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A car insurance company has $2,500$ policy holders. The expected claim paid to a policy holder during a year is $1,000$ with a standard deviation of $900$. What premium should the company charge each policy holder to assure that with probability $0.999$ the premium income will cover the cost of the claims?

I'm having trouble with interpreting this problem. I want to correctly denote the random variables to use CLT or Chebyshev's inequality.
So I suppose $X$ to be the cost of the claims, then we have $E[X]=1000$, $Var(X) = 900^2$.
Let $y$ be the cost of the premium, so we need to find $ P(Y-X\geq 0)$ right?

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No; you need to look at the aggregate claims random variable. The idea is that the insurer needs to collect sufficient premiums to cover the aggregate claims with at least $0.999$ probability.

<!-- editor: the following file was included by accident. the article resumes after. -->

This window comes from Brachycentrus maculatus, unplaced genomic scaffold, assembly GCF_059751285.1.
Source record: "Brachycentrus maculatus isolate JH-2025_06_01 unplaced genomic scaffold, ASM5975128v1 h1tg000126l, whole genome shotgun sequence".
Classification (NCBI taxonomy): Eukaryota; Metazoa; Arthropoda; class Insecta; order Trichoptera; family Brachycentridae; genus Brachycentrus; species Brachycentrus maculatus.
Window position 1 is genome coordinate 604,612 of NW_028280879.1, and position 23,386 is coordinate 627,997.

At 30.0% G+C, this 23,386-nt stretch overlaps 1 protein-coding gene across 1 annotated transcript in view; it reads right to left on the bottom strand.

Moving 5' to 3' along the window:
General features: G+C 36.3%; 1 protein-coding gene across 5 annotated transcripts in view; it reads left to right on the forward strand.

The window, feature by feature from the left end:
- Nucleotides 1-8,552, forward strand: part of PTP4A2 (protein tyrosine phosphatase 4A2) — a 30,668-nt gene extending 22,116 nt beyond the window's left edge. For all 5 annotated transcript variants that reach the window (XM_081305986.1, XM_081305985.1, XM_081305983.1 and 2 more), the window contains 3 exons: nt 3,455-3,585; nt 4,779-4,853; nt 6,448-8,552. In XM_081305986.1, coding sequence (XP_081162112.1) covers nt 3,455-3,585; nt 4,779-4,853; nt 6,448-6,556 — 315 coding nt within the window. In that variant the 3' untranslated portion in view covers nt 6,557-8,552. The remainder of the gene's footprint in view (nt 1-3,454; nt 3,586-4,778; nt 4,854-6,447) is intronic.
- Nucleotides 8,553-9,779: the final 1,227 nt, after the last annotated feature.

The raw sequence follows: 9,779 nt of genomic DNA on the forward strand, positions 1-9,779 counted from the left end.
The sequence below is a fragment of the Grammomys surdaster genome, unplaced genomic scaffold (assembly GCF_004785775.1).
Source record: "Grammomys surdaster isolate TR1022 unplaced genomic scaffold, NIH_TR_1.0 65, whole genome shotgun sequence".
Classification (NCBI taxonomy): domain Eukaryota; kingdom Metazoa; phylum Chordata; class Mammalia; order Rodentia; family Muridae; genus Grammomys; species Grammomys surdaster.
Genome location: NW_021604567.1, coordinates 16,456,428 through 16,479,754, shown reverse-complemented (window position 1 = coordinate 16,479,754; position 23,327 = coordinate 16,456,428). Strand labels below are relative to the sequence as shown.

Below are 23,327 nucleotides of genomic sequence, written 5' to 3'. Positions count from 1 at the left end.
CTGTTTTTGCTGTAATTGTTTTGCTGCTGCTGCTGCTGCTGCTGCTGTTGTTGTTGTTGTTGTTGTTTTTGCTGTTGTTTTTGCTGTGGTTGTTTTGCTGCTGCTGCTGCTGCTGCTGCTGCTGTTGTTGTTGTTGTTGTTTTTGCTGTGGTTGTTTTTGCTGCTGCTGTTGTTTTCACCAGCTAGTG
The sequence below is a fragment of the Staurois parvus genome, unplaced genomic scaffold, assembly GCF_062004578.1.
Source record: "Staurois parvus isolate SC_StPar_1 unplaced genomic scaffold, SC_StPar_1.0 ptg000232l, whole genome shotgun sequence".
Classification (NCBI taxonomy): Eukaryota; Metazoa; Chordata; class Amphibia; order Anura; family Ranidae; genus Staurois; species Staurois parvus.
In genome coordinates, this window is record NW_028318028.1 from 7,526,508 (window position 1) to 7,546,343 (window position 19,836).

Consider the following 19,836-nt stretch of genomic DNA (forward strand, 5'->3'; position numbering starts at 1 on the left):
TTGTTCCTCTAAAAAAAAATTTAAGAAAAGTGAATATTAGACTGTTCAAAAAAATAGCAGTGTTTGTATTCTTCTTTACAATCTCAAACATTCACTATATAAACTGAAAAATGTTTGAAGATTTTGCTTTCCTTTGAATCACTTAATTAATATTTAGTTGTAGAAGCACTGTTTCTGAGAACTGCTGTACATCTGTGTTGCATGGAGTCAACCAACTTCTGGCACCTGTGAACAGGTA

Assuming each claim is independent, then the aggregate claims $S = \sum_{i=1}^{2500} X_i$ where $X_i$ is the annual claim size for policyholder $i$, for the book of business is approximately normally distributed with mean $$\operatorname{E}[S] = 2500 \operatorname{E}[X_i] = 2500000,$$ and variance $$\operatorname{Var}[S] = 2500 \operatorname{Var}[X_i] = 2250000.$$ Consequently, $$Z = \frac{S - \operatorname{E}[S]}{\sqrt{\operatorname{Var}[S]}}$$ is approximately standard normal, and we want to find some number $P$ such that $$\Pr[S \le P] = 0.999;$$ equivalently, $$\Pr\left[ Z \le \frac{P - \operatorname{E}[S]}{\sqrt{\operatorname{Var}[S]}}\right] = 0.999.$$ Since the $99.9^{\rm th}$ percentile of the standard normal is approximately $3.09023$, it follows that $$\frac{P - 2500000}{1500} = 3.09023,$$ or $$P = 2504635.35.$$ This represents the total premiums the insurer needs to collect; dividing by $2500$ gives the per-policyholder premium, assuming that all policyholders are rated equally. What is the excess above the expected loss per policyholder?

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